“Third-party cookies were an accidental artifact of the web that was exploited in bad faith to track users for decades,” says Justin Brookman, direct of privacy and technology policy at Consumer Reports. “Getting rid of them is good, but replacing them with technologies that end up with much of the same unwanted tracking isn't really solving the problem.”

FLoC could also introduce anti-trust concerns. When third-party cookies are replaced by FLoC, Google will have a way to track consumers that isn’t available to other companies, which could give it a steep advantage in the advertising business. Other companies may not be able to charge as much for their advertising services because Google has more valuable information.

"We strongly believe that FLoC is better for user privacy compared to the individual cross-site tracking that is prevalent today," a Google spokesperson told Consumer Reports. "The FLoC origin trial is an early but important step toward the Privacy Sandbox's goal of an open web that is both private by default and economically sustainable."

How to Protect Yourself

Google announced in late March that it was testing FLoC on “a small percentage" of users in Australia, Brazil, Canada, India, Indonesia, Japan, Mexico, New Zealand, the Philippines, and the U.S.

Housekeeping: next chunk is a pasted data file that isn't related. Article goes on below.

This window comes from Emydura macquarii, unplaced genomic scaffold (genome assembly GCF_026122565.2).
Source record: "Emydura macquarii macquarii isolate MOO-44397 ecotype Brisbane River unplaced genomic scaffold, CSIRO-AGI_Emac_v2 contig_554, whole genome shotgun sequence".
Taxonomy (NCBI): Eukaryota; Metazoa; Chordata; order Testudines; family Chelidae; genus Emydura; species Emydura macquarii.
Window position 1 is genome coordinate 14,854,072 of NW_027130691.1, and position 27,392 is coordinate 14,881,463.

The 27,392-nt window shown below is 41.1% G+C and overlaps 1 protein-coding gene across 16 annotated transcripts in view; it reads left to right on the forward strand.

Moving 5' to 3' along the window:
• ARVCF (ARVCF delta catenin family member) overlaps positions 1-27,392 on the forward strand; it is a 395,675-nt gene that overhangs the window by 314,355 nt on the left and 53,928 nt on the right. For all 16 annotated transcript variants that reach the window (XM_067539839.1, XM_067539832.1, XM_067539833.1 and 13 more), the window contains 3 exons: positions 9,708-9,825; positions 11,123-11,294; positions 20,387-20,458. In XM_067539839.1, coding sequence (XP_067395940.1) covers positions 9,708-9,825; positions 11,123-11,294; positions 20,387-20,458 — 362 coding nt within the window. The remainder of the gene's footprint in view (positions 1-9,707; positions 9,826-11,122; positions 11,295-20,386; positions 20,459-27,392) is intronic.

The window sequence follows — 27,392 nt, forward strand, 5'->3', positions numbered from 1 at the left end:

The company hasn't provided a way to check if the technology is active on your browser. But there's an outside tool you can use: amifloced.org, which was built by the Electronic Frontier Foundation, an advocacy group.

Google says you won’t be included in the FLoC test if you’ve disabled third-party cookies. But if you turn them off, keep in mind that some functions on certain websites may not work properly. The company says it will introduce a setting to opt out of FLoCs and other related features sometime in April.

To disable third-party cookies in Chrome: Open the three-dot menu icon in the right-hand corner > Privacy and security > Cookies and other site data > Block third-party cookies. (These instructions are for a computer browser. On a phone, find the cookie control under “Site Settings.”)

DuckDuckGo’s browser extension for Chrome is another option to block FLoC. The extension has other privacy features as well; it prevents other kinds of tracking and will set DuckDuckGo as your default search engine. Its search engine doesn't track your searches.

Another solution is to try a different browser altogether. FLoC is being introduced only in Chrome, at least for now, and there are other reasons to consider switching.

Google Chrome collects an immense amount of data about its users. That includes location information, search history, and details about your browsing, data that's linked to your identity and harnessed for third-party advertising.

Popular alternatives include Firefox, Safari, and DuckDuckGo's own Privacy Browser app. All three promise to collect far less personal information.

There's a caveat, though. Chrome has a reputation for being a top-notch browser for protecting your security (i.e., defending against hackers) even if it infringes on your privacy along the way. If you're a high-value target, such as a person who handles highly sensitive information or an executive of a big company, security may be a bigger concern than privacy. You'll need to weigh the trade-off for yourself.